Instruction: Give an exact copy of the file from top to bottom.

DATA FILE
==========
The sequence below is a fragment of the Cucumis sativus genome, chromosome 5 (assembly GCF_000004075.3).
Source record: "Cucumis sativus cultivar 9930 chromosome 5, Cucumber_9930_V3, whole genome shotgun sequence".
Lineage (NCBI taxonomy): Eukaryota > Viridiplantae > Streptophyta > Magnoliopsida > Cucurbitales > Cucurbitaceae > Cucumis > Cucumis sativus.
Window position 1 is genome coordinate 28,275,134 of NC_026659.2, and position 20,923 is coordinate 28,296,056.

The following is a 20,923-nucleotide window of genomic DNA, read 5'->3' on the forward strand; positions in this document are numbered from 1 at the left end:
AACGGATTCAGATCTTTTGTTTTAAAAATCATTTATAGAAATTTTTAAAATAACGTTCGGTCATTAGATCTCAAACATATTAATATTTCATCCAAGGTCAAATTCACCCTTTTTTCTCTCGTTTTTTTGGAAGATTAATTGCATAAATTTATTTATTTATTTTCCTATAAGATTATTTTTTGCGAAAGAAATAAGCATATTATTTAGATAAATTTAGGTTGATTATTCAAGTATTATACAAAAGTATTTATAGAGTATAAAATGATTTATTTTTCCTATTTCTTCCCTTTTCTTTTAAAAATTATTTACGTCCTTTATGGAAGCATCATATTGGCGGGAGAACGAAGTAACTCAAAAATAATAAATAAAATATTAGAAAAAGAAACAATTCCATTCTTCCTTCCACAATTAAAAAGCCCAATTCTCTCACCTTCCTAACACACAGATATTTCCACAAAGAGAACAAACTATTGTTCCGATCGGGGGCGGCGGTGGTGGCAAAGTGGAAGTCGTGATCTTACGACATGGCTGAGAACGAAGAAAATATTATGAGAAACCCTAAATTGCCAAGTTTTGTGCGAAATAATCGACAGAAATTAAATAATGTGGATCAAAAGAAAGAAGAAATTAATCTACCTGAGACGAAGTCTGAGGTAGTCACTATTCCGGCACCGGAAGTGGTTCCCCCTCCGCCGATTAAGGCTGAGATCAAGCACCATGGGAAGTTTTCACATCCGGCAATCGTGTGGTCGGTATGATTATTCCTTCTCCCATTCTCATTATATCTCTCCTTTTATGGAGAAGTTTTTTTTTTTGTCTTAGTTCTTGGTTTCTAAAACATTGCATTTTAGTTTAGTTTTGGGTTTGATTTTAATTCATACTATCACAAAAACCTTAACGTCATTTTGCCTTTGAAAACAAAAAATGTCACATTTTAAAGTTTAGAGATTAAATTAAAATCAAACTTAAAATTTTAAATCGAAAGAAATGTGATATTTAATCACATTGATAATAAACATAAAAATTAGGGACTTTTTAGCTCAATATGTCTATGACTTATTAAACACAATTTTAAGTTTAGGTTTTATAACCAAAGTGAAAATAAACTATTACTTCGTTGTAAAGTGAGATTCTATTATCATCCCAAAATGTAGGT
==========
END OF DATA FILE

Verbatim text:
The sequence below is a fragment of the Cucumis sativus genome, chromosome 5 (assembly GCF_000004075.3).
Source record: "Cucumis sativus cultivar 9930 chromosome 5, Cucumber_9930_V3, whole genome shotgun sequence".
Lineage (NCBI taxonomy): Eukaryota > Viridiplantae > Streptophyta > Magnoliopsida > Cucurbitales > Cucurbitaceae > Cucumis > Cucumis sativus.
Window position 1 is genome coordinate 28,275,134 of NC_026659.2, and position 20,923 is coordinate 28,296,056.

The following is a 20,923-nucleotide window of genomic DNA, read 5'->3' on the forward strand; positions in this document are numbered from 1 at the left end:
AACGGATTCAGATCTTTTGTTTTAAAAATCATTTATAGAAATTTTTAAAATAACGTTCGGTCATTAGATCTCAAACATATTAATATTTCATCCAAGGTCAAATTCACCCTTTTTTCTCTCGTTTTTTTGGAAGATTAATTGCATAAATTTATTTATTTATTTTCCTATAAGATTATTTTTTGCGAAAGAAATAAGCATATTATTTAGATAAATTTAGGTTGATTATTCAAGTATTATACAAAAGTATTTATAGAGTATAAAATGATTTATTTTTCCTATTTCTTCCCTTTTCTTTTAAAAATTATTTACGTCCTTTATGGAAGCATCATATTGGCGGGAGAACGAAGTAACTCAAAAATAATAAATAAAATATTAGAAAAAGAAACAATTCCATTCTTCCTTCCACAATTAAAAAGCCCAATTCTCTCACCTTCCTAACACACAGATATTTCCACAAAGAGAACAAACTATTGTTCCGATCGGGGGCGGCGGTGGTGGCAAAGTGGAAGTCGTGATCTTACGACATGGCTGAGAACGAAGAAAATATTATGAGAAACCCTAAATTGCCAAGTTTTGTGCGAAATAATCGACAGAAATTAAATAATGTGGATCAAAAGAAAGAAGAAATTAATCTACCTGAGACGAAGTCTGAGGTAGTCACTATTCCGGCACCGGAAGTGGTTCCCCCTCCGCCGATTAAGGCTGAGATCAAGCACCATGGGAAGTTTTCACATCCGGCAATCGTGTGGTCGGTATGATTATTCCTTCTCCCATTCTCATTATATCTCTCCTTTTATGGAGAAGTTTTTTTTTTTGTCTTAGTTCTTGGTTTCTAAAACATTGCATTTTAGTTTAGTTTTGGGTTTGATTTTAATTCATACTATCACAAAAACCTTAACGTCATTTTGCCTTTGAAAACAAAAAATGTCACATTTTAAAGTTTAGAGATTAAATTAAAATCAAACTTAAAATTTTAAATCGAAAGAAATGTGATATTTAATCACATTGATAATAAACATAAAAATTAGGGACTTTTTAGCTCAATATGTCTATGACTTATTAAACACAATTTTAAGTTTAGGTTTTATAACCAAAGTGAAAATAAACTATTACTTCGTTGTAAAGTGAGATTCTATTATCATCCCAAAATGTAGGT